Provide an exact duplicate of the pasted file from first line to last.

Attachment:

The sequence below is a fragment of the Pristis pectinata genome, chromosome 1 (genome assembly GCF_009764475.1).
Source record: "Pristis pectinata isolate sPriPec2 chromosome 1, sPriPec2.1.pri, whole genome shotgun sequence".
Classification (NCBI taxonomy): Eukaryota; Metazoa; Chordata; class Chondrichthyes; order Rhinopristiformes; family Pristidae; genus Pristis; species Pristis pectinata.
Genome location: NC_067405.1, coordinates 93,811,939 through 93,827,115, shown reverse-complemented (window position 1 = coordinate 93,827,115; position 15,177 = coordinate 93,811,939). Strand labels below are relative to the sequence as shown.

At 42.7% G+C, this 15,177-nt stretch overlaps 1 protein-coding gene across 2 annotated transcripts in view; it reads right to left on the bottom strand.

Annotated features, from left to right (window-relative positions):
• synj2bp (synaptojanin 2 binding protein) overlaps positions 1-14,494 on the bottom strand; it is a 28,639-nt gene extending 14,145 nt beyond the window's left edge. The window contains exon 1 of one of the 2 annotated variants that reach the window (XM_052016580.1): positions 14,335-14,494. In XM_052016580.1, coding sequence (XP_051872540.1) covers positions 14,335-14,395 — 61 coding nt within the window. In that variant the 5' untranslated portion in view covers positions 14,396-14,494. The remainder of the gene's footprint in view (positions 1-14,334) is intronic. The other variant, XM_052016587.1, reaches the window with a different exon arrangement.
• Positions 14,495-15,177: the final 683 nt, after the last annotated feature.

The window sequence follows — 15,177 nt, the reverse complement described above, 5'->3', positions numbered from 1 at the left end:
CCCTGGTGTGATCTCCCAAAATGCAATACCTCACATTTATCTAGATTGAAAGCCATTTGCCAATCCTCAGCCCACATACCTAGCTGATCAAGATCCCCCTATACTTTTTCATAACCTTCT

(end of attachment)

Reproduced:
The sequence below is a fragment of the Pristis pectinata genome, chromosome 1 (genome assembly GCF_009764475.1).
Source record: "Pristis pectinata isolate sPriPec2 chromosome 1, sPriPec2.1.pri, whole genome shotgun sequence".
Classification (NCBI taxonomy): Eukaryota; Metazoa; Chordata; class Chondrichthyes; order Rhinopristiformes; family Pristidae; genus Pristis; species Pristis pectinata.
Genome location: NC_067405.1, coordinates 93,811,939 through 93,827,115, shown reverse-complemented (window position 1 = coordinate 93,827,115; position 15,177 = coordinate 93,811,939). Strand labels below are relative to the sequence as shown.

At 42.7% G+C, this 15,177-nt stretch overlaps 1 protein-coding gene across 2 annotated transcripts in view; it reads right to left on the bottom strand.

Annotated features, from left to right (window-relative positions):
• synj2bp (synaptojanin 2 binding protein) overlaps positions 1-14,494 on the bottom strand; it is a 28,639-nt gene extending 14,145 nt beyond the window's left edge. The window contains exon 1 of one of the 2 annotated variants that reach the window (XM_052016580.1): positions 14,335-14,494. In XM_052016580.1, coding sequence (XP_051872540.1) covers positions 14,335-14,395 — 61 coding nt within the window. In that variant the 5' untranslated portion in view covers positions 14,396-14,494. The remainder of the gene's footprint in view (positions 1-14,334) is intronic. The other variant, XM_052016587.1, reaches the window with a different exon arrangement.
• Positions 14,495-15,177: the final 683 nt, after the last annotated feature.

The window sequence follows — 15,177 nt, the reverse complement described above, 5'->3', positions numbered from 1 at the left end:
CCCTGGTGTGATCTCCCAAAATGCAATACCTCACATTTATCTAGATTGAAAGCCATTTGCCAATCCTCAGCCCACATACCTAGCTGATCAAGATCCCCCTATACTTTTTCATAACCTTCT